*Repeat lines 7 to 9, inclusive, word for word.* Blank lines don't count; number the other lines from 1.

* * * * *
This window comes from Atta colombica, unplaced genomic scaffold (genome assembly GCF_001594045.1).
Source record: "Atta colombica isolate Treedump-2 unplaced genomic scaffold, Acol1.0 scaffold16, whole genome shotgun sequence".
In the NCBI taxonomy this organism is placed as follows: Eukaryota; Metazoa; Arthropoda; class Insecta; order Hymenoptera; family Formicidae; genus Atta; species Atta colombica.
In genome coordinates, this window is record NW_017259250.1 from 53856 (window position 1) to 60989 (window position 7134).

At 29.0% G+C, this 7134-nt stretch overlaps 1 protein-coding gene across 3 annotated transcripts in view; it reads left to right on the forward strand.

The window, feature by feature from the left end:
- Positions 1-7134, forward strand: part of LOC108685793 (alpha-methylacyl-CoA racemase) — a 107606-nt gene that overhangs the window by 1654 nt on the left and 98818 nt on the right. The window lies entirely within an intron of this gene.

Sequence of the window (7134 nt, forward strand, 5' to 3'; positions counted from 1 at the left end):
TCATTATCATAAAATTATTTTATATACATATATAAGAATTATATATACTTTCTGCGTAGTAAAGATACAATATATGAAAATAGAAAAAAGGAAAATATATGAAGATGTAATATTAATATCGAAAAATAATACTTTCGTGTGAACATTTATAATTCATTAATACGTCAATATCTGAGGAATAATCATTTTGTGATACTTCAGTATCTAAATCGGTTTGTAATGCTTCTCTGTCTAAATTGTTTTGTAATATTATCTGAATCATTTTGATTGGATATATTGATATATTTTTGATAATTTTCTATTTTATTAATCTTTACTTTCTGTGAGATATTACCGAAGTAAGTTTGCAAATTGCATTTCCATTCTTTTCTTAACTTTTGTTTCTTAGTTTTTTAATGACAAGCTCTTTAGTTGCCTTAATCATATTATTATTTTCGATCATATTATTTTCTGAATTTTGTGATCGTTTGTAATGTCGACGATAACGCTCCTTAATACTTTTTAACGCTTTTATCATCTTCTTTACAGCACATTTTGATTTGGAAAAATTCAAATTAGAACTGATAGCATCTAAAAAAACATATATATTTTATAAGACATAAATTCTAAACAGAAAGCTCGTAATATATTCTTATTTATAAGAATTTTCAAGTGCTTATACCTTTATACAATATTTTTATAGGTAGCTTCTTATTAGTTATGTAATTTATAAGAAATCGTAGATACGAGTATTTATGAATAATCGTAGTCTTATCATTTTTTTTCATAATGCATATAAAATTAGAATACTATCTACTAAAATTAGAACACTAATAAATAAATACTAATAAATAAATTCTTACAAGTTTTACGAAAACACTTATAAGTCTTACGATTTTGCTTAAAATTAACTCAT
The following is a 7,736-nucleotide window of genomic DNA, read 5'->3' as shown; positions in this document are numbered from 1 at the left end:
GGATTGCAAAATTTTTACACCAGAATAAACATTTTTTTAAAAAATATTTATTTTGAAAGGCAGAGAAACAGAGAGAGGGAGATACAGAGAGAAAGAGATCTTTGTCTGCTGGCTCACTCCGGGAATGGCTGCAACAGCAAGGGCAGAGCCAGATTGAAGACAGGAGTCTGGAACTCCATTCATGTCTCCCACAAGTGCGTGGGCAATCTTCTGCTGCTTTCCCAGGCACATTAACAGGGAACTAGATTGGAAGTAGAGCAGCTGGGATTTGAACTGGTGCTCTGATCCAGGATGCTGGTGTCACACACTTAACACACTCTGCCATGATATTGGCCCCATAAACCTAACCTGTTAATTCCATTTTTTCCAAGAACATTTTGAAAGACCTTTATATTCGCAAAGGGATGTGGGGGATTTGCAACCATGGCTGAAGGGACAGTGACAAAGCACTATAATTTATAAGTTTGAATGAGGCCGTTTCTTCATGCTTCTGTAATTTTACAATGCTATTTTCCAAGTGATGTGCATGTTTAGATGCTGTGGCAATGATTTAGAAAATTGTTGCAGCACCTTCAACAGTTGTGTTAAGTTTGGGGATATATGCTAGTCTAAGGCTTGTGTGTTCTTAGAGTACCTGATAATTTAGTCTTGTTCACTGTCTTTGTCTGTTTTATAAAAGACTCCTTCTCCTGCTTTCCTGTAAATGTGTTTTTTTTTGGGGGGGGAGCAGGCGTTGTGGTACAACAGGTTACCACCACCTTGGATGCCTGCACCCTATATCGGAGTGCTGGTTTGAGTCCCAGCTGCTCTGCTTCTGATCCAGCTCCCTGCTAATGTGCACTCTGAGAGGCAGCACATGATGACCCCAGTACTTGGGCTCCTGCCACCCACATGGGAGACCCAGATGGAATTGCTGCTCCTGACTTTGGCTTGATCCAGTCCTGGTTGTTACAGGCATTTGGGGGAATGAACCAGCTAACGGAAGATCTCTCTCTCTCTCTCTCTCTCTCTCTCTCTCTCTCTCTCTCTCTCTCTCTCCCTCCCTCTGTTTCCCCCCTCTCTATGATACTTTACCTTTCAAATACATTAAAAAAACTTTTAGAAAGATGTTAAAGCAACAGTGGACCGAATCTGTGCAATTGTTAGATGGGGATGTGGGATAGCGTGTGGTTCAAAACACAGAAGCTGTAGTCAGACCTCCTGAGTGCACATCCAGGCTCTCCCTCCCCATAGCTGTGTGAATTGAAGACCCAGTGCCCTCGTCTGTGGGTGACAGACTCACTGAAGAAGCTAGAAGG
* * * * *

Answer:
- Positions 1-7134, forward strand: part of LOC108685793 (alpha-methylacyl-CoA racemase) — a 107606-nt gene that overhangs the window by 1654 nt on the left and 98818 nt on the right. The window lies entirely within an intron of this gene.

Sequence of the window (7134 nt, forward strand, 5' to 3'; positions counted from 1 at the left end):
TCATTATCATAAAATTATTTTATATACATATATAAGAATTATATATACTTTCTGCGTAGTAAAGATACAATATATGAAAATAGAAAAAAGGAAAATATATGAAGATGTAATATTAATATCGAAAAATAATACTTTCGTGTGAACATTTATAATTCATTAATACGTCAATATCTGAGGAATAATCATTTTGTGATACTTCAGTATCTAAATCGGTTTGTAATGCTTCTCTGTCTAAATTGTTTTGTAATATTATCTGAATCATTTTGATTGGATATATTGATATATTTTTGATAATTTTCTATTTTATTAATCTTTACTTTCTGTGAGATATTACCGAAGTAAGTTTGCAAATTGCATTTCCATTCTTTTCTTAACTTTTGTTTCTTAGTTTTTTAATGACAAGCTCTTTAGTTGCCTTAATCATATTATTATTTTCGATCATATTATTTTCTGAATTTTGTGATCGTTTGTAATGTCGACGATAACGCTCCTTAATACTTTTTAACGCTTTTATCATCTTCTTTACAGCACATTTTGATTTGGAAAAATTCAAATTAGAACTGATAGCATCTAAAAAAACATATATATTTTATAAGACATAAATTCTAAACAGAAAGCTCGTAATATATTCTTATTTATAAGAATTTTCAAGTGCTTATACCTTTATACAATATTTTTATAGGTAGCTTCTTATTAGTTATGTAATTTATAAGAAATCGTAGATACGAGTATTTATGAATAATCGTAGTCTTATCATTTTTTTTCATAATGCATATAAAATTAGAATACTATCTACTAAAATTAGAACACTAATAAATAAATACTAATAAATAAATTCTTACAAGTTTTACGAAAACACTTATAAGTCTTACGATTTTGCTTAAAATTAACTCAT